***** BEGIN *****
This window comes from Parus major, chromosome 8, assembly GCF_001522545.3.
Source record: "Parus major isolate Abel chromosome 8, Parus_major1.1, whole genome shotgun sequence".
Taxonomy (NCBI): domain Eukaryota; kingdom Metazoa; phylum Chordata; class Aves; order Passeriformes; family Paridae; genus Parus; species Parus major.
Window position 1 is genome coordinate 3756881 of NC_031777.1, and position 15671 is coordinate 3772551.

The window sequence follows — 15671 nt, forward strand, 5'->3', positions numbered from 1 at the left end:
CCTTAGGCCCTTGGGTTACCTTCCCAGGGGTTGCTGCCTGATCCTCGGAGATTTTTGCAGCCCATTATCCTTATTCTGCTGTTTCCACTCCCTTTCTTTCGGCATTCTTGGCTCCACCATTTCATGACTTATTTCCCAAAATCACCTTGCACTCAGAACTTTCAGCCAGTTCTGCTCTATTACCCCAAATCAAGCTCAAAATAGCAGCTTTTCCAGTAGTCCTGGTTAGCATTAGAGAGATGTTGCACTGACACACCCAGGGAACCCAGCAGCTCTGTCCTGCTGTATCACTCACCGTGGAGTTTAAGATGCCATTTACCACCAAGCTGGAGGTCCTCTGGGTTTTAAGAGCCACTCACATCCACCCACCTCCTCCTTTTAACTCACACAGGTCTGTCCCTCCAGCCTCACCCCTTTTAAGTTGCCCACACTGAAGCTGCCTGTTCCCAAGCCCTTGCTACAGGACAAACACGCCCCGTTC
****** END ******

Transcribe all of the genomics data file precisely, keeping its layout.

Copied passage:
This window comes from Parus major, chromosome 8, assembly GCF_001522545.3.
Source record: "Parus major isolate Abel chromosome 8, Parus_major1.1, whole genome shotgun sequence".
Taxonomy (NCBI): domain Eukaryota; kingdom Metazoa; phylum Chordata; class Aves; order Passeriformes; family Paridae; genus Parus; species Parus major.
Window position 1 is genome coordinate 3756881 of NC_031777.1, and position 15671 is coordinate 3772551.

The window sequence follows — 15671 nt, forward strand, 5'->3', positions numbered from 1 at the left end:
CCTTAGGCCCTTGGGTTACCTTCCCAGGGGTTGCTGCCTGATCCTCGGAGATTTTTGCAGCCCATTATCCTTATTCTGCTGTTTCCACTCCCTTTCTTTCGGCATTCTTGGCTCCACCATTTCATGACTTATTTCCCAAAATCACCTTGCACTCAGAACTTTCAGCCAGTTCTGCTCTATTACCCCAAATCAAGCTCAAAATAGCAGCTTTTCCAGTAGTCCTGGTTAGCATTAGAGAGATGTTGCACTGACACACCCAGGGAACCCAGCAGCTCTGTCCTGCTGTATCACTCACCGTGGAGTTTAAGATGCCATTTACCACCAAGCTGGAGGTCCTCTGGGTTTTAAGAGCCACTCACATCCACCCACCTCCTCCTTTTAACTCACACAGGTCTGTCCCTCCAGCCTCACCCCTTTTAAGTTGCCCACACTGAAGCTGCCTGTTCCCAAGCCCTTGCTACAGGACAAACACGCCCCGTTC